Friday, 21 November 2014

Day 251: Not a secret deal so much as a deal about secrets

Over the years it has been my experience that when normally adversarial parties utter the phrase "an agreement has been reached" there is a good chance that the agreement in question is one that I may not like.

And so it was today at the Montreal tobacco trials, as it was revealed that the plaintiffs and two of the defendant companies had agreed to keep the companies' financial records sealed.

There was a time when the earnings of two of the companies - Imperial Tobacco and Rothmans, Benson and Hedges - were a matter of public record because they were included in reports to shareholders filed with Canadian stock exchanges. Researchers and policy makers, too, could use this information to better understand the economics of this trade.

This public disclosure ended over the past decade, after the Canadian branches became wholly-owned subsidiaries of multinationals. Now only global-level aggregated data is available and Canadian financial results are apparently viewed by these defendants as a high-level secret.

A transparent capacity to pay

The general Court rule is that all trial exhibits are public unless a judge agrees to a request to keep them confidential. Earlier in the trial, the plaintiffs opposed all such requests, and the rulings which resulted suggest to me that Justice Riordan has a general preference for disclosure.

But as this trial draws to an end, the parties have negotiated "compromise" solutions regarding the financial records. (This financial information is required in any assessment of punitive damages, as Article 1621 of the Civil Code of Quebec directs the consideration of the wealth or "patrimonial situation" of a faulty party. )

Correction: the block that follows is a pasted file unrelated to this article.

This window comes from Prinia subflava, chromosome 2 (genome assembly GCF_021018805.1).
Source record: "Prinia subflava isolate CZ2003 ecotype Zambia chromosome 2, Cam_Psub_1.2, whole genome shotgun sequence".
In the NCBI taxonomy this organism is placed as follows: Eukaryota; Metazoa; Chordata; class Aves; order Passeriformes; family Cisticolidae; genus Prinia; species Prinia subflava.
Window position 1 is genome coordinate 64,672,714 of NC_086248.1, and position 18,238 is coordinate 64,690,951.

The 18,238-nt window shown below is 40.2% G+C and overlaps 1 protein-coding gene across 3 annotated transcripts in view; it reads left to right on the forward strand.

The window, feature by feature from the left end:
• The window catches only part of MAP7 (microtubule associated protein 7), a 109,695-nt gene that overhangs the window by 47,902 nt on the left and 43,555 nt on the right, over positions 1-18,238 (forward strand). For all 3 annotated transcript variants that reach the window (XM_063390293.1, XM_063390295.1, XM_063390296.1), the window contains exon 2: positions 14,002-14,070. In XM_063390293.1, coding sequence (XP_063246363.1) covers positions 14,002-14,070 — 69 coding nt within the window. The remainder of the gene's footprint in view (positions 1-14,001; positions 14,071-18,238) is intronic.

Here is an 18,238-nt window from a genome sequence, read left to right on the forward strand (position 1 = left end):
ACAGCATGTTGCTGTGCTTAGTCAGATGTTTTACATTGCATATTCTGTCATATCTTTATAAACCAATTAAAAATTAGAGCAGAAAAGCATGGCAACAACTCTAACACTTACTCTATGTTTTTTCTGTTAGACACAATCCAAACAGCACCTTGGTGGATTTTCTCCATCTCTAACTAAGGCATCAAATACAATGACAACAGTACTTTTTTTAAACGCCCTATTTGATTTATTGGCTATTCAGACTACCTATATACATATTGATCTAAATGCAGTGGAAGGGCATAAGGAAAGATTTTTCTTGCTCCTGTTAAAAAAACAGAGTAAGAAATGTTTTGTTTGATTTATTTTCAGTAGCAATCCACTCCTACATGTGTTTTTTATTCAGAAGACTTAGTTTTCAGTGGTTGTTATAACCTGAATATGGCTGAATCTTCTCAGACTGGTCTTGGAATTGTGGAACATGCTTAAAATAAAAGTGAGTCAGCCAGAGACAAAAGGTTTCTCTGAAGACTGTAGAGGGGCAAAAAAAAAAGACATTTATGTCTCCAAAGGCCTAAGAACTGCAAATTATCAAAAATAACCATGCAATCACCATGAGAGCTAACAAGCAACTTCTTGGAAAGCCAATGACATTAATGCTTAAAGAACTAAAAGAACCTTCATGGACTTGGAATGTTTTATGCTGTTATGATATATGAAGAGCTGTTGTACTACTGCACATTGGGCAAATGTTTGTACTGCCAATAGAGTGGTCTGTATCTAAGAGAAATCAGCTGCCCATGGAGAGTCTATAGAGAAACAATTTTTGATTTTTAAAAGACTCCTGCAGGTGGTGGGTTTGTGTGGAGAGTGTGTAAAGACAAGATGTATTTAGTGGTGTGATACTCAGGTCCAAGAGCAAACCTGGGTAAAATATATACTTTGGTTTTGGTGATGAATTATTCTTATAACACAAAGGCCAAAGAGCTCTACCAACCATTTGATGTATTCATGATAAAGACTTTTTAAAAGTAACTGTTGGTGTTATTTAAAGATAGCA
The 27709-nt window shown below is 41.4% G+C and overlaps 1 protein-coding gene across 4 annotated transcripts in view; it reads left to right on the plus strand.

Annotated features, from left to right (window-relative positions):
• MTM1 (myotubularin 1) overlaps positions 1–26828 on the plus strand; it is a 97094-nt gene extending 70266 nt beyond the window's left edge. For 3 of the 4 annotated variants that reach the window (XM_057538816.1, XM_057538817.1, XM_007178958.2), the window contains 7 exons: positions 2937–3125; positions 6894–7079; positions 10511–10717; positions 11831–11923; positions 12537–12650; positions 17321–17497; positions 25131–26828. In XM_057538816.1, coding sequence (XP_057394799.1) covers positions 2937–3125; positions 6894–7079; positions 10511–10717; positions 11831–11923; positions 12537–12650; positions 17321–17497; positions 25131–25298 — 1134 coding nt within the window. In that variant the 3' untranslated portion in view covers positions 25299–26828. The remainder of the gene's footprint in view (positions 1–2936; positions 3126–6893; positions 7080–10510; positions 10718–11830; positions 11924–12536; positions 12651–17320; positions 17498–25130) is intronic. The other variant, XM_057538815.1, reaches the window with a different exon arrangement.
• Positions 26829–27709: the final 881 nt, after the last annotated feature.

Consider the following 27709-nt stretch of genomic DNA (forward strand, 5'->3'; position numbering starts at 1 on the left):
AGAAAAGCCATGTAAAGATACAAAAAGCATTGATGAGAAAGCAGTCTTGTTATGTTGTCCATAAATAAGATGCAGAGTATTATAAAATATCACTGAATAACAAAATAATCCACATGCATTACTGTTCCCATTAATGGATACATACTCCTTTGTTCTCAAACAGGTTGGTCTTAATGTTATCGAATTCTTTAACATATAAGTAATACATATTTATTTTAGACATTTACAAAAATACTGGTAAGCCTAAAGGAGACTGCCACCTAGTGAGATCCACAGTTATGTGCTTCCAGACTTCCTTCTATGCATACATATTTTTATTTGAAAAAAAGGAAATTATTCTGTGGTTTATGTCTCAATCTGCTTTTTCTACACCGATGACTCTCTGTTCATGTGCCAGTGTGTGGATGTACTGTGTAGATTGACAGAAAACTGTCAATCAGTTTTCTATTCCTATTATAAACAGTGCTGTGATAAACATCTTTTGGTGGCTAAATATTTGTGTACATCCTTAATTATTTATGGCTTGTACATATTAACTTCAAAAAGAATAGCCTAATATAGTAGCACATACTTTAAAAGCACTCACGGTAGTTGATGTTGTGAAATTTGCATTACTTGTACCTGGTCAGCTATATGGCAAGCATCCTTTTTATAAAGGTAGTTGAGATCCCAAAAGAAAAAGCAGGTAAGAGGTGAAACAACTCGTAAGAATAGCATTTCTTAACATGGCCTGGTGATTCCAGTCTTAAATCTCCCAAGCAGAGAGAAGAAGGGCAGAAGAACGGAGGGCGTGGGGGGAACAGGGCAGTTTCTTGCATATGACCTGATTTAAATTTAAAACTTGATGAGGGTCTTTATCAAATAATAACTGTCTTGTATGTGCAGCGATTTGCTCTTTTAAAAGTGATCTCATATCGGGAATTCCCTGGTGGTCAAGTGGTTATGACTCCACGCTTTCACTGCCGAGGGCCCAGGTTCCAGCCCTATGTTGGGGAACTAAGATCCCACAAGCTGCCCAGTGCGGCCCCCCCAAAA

Not telling, but asking

A few weeks ago, Justice Riordan made it clear that the decision about what could or could not be made public was one which belonged to him, and that he did not want to be considered a rubber stamp to any agreements made between parties.

Sensitive to this, perhaps, lawyers representing JTI-Macdonald and Rothmans, Benson and Hedges today presented a longish explanation of why he should accept an agreement to disclose the rolled-up earnings figures, but not any other information, such as gross revenues or expenses.

Justice Riordan had a solution of his own to propose. In a twink of an eye, the financial records of RBH were removed from the court record and replaced with only the "releasable" numbers. A somewhat more complicated arrangement - but to the same end - was set for JTI. (Previous discussions on the JTI situation have been partically disclosed).

Only Imperial Tobacco remained unwilling to reach such an agreement. Suzanne Côté, looking like she had torn herself from her sickbed for the occasion, gave Justice Riordan several reasons - and a handful of legal precedents - to support eternal secrecy for any financial information about her client. (Even under the weather she packs a pretty good wallop!)

And the public interest?